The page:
An Omaha man accused of fatally shooting a registered sex offender probably was acting on his instincts to protect children, his former wife said Tuesday.
James P. Fairbanks, 43, was arrested Tuesday on suspicion of criminal homicide in the death of 64-year-old Mattieo Condoluci, who was found dead in his home at 4305 Pinkney St.
Fairbanks, a now-suspended Omaha Public Schools employee, was booked Tuesday into the Douglas County Jail and is awaiting his first appearance before a judge.
Chief Deputy Douglas County Attorney Brenda Beadle said Omaha police are still investigating the slaying, and prosecutors would know better Wednesday about charges that may be filed against Fairbanks.
But Beadle cautioned against vigilante justice.
“It’s a really dangerous thing, when people start taking law enforcement into their own hands,” she said. “That’s why we have a justice system.”
Fairbanks has no history of violent crimes, according to a review of court records, but his ex-wife, Kelly Tamayo, applied for protection orders against him in 2016 and 2018 while they were going through a divorce.
Tamayo said Tuesday that her ex-husband “called me yesterday afternoon and told me what he had done and that he was turning himself in to police.”
Fairbanks, she said, “was apologetic and asked me to tell the kids that he loved them.”
Tamayo said she and Fairbanks are the parents of two boys, ages 12 and 17. She said Fairbanks also helped her raise two children, now adults, from a previous relationship.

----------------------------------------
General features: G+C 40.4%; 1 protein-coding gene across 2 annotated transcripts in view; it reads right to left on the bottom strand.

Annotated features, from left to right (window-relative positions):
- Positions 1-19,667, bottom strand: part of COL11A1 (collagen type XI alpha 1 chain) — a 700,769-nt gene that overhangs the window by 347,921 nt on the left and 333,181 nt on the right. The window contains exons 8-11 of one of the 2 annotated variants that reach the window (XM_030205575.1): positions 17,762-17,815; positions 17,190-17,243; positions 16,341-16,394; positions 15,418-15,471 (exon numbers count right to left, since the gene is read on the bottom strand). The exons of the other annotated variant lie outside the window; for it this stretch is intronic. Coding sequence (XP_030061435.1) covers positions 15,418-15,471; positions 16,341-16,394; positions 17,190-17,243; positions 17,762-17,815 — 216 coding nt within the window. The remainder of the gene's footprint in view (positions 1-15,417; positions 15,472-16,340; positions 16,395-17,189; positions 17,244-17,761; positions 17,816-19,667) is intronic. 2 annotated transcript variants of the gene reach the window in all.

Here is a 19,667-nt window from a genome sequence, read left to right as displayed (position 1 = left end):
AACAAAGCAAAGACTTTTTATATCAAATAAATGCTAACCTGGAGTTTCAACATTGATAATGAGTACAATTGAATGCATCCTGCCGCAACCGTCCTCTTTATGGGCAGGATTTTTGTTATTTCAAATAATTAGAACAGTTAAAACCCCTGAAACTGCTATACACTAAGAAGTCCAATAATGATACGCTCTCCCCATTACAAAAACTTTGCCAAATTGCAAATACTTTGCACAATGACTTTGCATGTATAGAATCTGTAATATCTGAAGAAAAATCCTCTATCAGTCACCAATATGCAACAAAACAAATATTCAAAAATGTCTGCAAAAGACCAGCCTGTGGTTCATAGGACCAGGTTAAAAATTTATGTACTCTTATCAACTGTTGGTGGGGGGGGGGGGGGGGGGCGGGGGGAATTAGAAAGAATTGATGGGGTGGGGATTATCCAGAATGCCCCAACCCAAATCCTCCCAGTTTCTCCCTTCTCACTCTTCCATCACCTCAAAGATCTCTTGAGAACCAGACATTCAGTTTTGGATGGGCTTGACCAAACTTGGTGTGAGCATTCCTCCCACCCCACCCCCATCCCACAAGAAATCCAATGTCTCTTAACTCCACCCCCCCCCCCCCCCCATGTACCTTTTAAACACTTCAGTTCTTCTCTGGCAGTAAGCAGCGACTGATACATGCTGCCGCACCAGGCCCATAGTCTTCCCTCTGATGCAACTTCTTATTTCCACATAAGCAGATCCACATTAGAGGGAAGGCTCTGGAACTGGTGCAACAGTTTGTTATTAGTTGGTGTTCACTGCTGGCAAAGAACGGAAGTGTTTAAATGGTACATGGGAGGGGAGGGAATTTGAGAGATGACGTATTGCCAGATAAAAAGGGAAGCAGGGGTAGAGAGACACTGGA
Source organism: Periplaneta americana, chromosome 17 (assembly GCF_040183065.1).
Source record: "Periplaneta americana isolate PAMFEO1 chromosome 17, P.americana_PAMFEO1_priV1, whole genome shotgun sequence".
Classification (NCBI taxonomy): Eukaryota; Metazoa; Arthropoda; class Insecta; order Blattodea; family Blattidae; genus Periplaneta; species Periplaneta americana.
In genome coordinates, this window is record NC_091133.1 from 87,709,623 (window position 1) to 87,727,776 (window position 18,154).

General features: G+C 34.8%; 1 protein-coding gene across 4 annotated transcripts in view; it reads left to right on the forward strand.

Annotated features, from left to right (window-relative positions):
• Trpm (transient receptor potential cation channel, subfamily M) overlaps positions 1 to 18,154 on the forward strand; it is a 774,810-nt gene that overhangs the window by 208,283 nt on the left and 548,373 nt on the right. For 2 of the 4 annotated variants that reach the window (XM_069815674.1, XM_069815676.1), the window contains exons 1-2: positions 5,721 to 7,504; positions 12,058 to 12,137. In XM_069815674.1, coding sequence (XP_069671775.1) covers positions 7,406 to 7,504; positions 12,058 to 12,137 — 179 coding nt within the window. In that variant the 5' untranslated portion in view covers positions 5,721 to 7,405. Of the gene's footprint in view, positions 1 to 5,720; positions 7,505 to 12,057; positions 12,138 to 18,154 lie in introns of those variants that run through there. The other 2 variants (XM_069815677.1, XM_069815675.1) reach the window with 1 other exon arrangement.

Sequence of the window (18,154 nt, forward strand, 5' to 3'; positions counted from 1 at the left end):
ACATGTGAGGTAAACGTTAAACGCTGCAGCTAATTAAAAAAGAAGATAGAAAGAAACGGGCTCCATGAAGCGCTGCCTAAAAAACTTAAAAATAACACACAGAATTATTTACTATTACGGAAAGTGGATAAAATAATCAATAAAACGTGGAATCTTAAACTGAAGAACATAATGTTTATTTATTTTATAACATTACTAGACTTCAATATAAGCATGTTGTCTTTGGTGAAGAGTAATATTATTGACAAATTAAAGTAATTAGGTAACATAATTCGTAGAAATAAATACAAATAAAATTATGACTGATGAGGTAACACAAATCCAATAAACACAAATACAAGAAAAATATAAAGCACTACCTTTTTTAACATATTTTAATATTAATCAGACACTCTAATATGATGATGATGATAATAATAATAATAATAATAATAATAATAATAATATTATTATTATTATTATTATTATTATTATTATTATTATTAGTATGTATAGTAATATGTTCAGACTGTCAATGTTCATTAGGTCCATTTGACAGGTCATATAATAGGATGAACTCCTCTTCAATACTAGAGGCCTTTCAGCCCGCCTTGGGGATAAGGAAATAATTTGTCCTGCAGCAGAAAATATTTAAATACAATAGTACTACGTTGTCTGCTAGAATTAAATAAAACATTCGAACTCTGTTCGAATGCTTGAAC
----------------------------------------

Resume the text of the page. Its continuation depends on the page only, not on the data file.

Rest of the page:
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Authorities say Fairbanks wrote an email claiming responsibility for the slaying.
The writer of the email, sent to The World-Herald and other local news media outlets, claimed to have shot Condoluci after learning that he was listed on Nebraska’s sex offender registry. The author said he or she was apartment hunting in the neighborhood where Condoluci lived and learned of him while investigating the neighborhood.
“We are all in shock to say the least,” said Tamayo, who divorced Fairbanks in 2016. “Jim is a protector. He has worked with vulnerable kids his entire career. He took it very personally to protect his kids and other kids from (sex) offenders like that man was.”
Tamayo, who said she has a doctorate in psychology, said she thinks Fairbanks was “overwhelmed by the thought that this man was going to offend again.” He most likely was living in fear of that possibility, she said.
“He would have been that way because the penal system fails to rehabilitate these individuals,” she said. “They just put them back in our neighborhoods.”
Fairbanks is employed by OPS but has been placed on leave pending the outcome of the criminal investigation, said Jeremy Maskel, a district spokesman. Fairbanks had worked since December at the Secondary Success Program, the middle school-level alternative school at 3030 Spaulding St.
From October 2016 to December 2018, Fairbanks worked at Morton Middle School, near Interstate 680 and Fort Street. At both places, he was a paraprofessional, which included behavioral intervention work, Maskel said.
Tamayo said her ex-husband graduated from Lincoln High School. He had taken some college classes, she said, but didn’t have a degree. Before working for OPS, his ex-wife said, Fairbanks worked with troubled youths for a private company.
“He worked with some of the most troubled kids, and he never had to restrain them,” Tamayo said. “He was able to talk with them and calm them down.”